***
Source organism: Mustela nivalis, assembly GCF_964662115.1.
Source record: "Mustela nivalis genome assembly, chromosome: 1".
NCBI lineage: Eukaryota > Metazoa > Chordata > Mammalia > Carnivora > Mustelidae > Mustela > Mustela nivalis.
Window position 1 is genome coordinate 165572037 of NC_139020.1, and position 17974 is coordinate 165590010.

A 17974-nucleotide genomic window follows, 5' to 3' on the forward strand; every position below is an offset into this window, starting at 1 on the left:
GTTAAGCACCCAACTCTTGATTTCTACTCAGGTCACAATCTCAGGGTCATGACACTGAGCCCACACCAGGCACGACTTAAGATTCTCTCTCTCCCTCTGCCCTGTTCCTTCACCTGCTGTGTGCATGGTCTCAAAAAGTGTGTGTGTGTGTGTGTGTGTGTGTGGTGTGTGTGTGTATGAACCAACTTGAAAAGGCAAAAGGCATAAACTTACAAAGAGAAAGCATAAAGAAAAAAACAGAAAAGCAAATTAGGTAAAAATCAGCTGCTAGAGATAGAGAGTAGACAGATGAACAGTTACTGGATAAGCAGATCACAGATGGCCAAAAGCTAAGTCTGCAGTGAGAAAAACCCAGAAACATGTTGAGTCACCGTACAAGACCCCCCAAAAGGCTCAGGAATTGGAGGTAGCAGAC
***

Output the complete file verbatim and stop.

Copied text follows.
Source organism: Mustela nivalis, assembly GCF_964662115.1.
Source record: "Mustela nivalis genome assembly, chromosome: 1".
NCBI lineage: Eukaryota > Metazoa > Chordata > Mammalia > Carnivora > Mustelidae > Mustela > Mustela nivalis.
Window position 1 is genome coordinate 165572037 of NC_139020.1, and position 17974 is coordinate 165590010.

A 17974-nucleotide genomic window follows, 5' to 3' on the forward strand; every position below is an offset into this window, starting at 1 on the left:
GTTAAGCACCCAACTCTTGATTTCTACTCAGGTCACAATCTCAGGGTCATGACACTGAGCCCACACCAGGCACGACTTAAGATTCTCTCTCTCCCTCTGCCCTGTTCCTTCACCTGCTGTGTGCATGGTCTCAAAAAGTGTGTGTGTGTGTGTGTGTGTGTGTGGTGTGTGTGTGTATGAACCAACTTGAAAAGGCAAAAGGCATAAACTTACAAAGAGAAAGCATAAAGAAAAAAACAGAAAAGCAAATTAGGTAAAAATCAGCTGCTAGAGATAGAGAGTAGACAGATGAACAGTTACTGGATAAGCAGATCACAGATGGCCAAAAGCTAAGTCTGCAGTGAGAAAAACCCAGAAACATGTTGAGTCACCGTACAAGACCCCCCAAAAGGCTCAGGAATTGGAGGTAGCAGAC